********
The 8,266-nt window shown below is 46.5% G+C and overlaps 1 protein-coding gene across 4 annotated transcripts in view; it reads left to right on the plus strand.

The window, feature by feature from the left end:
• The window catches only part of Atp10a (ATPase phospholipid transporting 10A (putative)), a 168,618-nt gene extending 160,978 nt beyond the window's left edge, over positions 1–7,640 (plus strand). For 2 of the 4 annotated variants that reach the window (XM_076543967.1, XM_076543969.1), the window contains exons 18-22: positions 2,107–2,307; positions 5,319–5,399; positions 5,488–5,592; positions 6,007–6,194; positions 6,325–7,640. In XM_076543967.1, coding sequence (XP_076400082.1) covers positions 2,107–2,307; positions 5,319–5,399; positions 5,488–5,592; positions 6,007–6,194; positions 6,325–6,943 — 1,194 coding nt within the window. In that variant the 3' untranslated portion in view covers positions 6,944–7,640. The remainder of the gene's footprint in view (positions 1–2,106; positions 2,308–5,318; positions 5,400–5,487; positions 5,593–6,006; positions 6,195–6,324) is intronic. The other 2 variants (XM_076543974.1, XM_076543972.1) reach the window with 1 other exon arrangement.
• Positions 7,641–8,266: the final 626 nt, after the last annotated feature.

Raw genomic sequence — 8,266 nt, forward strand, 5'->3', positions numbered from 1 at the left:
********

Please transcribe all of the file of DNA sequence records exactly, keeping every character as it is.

The 8,266-nt window shown below is 46.5% G+C and overlaps 1 protein-coding gene across 4 annotated transcripts in view; it reads left to right on the plus strand.

The window, feature by feature from the left end:
• The window catches only part of Atp10a (ATPase phospholipid transporting 10A (putative)), a 168,618-nt gene extending 160,978 nt beyond the window's left edge, over positions 1–7,640 (plus strand). For 2 of the 4 annotated variants that reach the window (XM_076543967.1, XM_076543969.1), the window contains exons 18-22: positions 2,107–2,307; positions 5,319–5,399; positions 5,488–5,592; positions 6,007–6,194; positions 6,325–7,640. In XM_076543967.1, coding sequence (XP_076400082.1) covers positions 2,107–2,307; positions 5,319–5,399; positions 5,488–5,592; positions 6,007–6,194; positions 6,325–6,943 — 1,194 coding nt within the window. In that variant the 3' untranslated portion in view covers positions 6,944–7,640. The remainder of the gene's footprint in view (positions 1–2,106; positions 2,308–5,318; positions 5,400–5,487; positions 5,593–6,006; positions 6,195–6,324) is intronic. The other 2 variants (XM_076543974.1, XM_076543972.1) reach the window with 1 other exon arrangement.
• Positions 7,641–8,266: the final 626 nt, after the last annotated feature.

Raw genomic sequence — 8,266 nt, forward strand, 5'->3', positions numbered from 1 at the left: